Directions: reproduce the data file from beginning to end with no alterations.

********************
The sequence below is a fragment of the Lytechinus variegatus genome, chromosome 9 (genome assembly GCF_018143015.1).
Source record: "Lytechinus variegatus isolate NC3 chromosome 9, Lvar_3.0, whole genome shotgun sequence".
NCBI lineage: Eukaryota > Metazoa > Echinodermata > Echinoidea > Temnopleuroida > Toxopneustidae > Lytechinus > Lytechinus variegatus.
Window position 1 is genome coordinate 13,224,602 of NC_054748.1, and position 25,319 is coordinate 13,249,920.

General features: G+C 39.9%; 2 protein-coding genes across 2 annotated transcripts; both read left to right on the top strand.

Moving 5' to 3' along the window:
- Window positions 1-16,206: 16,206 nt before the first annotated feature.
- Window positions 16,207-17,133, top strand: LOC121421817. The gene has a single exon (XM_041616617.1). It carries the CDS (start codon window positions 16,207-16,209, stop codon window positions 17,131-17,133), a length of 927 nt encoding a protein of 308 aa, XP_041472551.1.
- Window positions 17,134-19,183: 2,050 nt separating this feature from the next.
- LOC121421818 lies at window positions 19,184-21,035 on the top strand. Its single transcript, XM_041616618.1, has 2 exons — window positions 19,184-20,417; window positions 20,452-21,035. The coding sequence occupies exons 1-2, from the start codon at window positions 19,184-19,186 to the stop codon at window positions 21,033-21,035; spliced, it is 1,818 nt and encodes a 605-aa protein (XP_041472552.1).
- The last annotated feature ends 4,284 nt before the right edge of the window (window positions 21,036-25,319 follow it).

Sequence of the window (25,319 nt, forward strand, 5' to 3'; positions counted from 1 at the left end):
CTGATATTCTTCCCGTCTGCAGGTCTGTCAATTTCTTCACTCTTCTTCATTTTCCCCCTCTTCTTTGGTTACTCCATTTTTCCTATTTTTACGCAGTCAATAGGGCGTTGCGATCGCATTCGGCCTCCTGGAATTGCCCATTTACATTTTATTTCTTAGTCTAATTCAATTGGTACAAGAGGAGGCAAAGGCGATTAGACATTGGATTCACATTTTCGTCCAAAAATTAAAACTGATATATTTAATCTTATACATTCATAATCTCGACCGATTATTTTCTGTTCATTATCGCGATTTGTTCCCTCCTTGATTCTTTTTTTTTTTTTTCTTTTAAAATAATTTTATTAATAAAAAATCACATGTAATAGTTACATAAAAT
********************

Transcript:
The sequence below is a fragment of the Lytechinus variegatus genome, chromosome 9 (genome assembly GCF_018143015.1).
Source record: "Lytechinus variegatus isolate NC3 chromosome 9, Lvar_3.0, whole genome shotgun sequence".
NCBI lineage: Eukaryota > Metazoa > Echinodermata > Echinoidea > Temnopleuroida > Toxopneustidae > Lytechinus > Lytechinus variegatus.
Window position 1 is genome coordinate 13,224,602 of NC_054748.1, and position 25,319 is coordinate 13,249,920.

General features: G+C 39.9%; 2 protein-coding genes across 2 annotated transcripts; both read left to right on the top strand.

Moving 5' to 3' along the window:
- Window positions 1-16,206: 16,206 nt before the first annotated feature.
- Window positions 16,207-17,133, top strand: LOC121421817. The gene has a single exon (XM_041616617.1). It carries the CDS (start codon window positions 16,207-16,209, stop codon window positions 17,131-17,133), a length of 927 nt encoding a protein of 308 aa, XP_041472551.1.
- Window positions 17,134-19,183: 2,050 nt separating this feature from the next.
- LOC121421818 lies at window positions 19,184-21,035 on the top strand. Its single transcript, XM_041616618.1, has 2 exons — window positions 19,184-20,417; window positions 20,452-21,035. The coding sequence occupies exons 1-2, from the start codon at window positions 19,184-19,186 to the stop codon at window positions 21,033-21,035; spliced, it is 1,818 nt and encodes a 605-aa protein (XP_041472552.1).
- The last annotated feature ends 4,284 nt before the right edge of the window (window positions 21,036-25,319 follow it).

Sequence of the window (25,319 nt, forward strand, 5' to 3'; positions counted from 1 at the left end):
CTGATATTCTTCCCGTCTGCAGGTCTGTCAATTTCTTCACTCTTCTTCATTTTCCCCCTCTTCTTTGGTTACTCCATTTTTCCTATTTTTACGCAGTCAATAGGGCGTTGCGATCGCATTCGGCCTCCTGGAATTGCCCATTTACATTTTATTTCTTAGTCTAATTCAATTGGTACAAGAGGAGGCAAAGGCGATTAGACATTGGATTCACATTTTCGTCCAAAAATTAAAACTGATATATTTAATCTTATACATTCATAATCTCGACCGATTATTTTCTGTTCATTATCGCGATTTGTTCCCTCCTTGATTCTTTTTTTTTTTTTTCTTTTAAAATAATTTTATTAATAAAAAATCACATGTAATAGTTACATAAAAT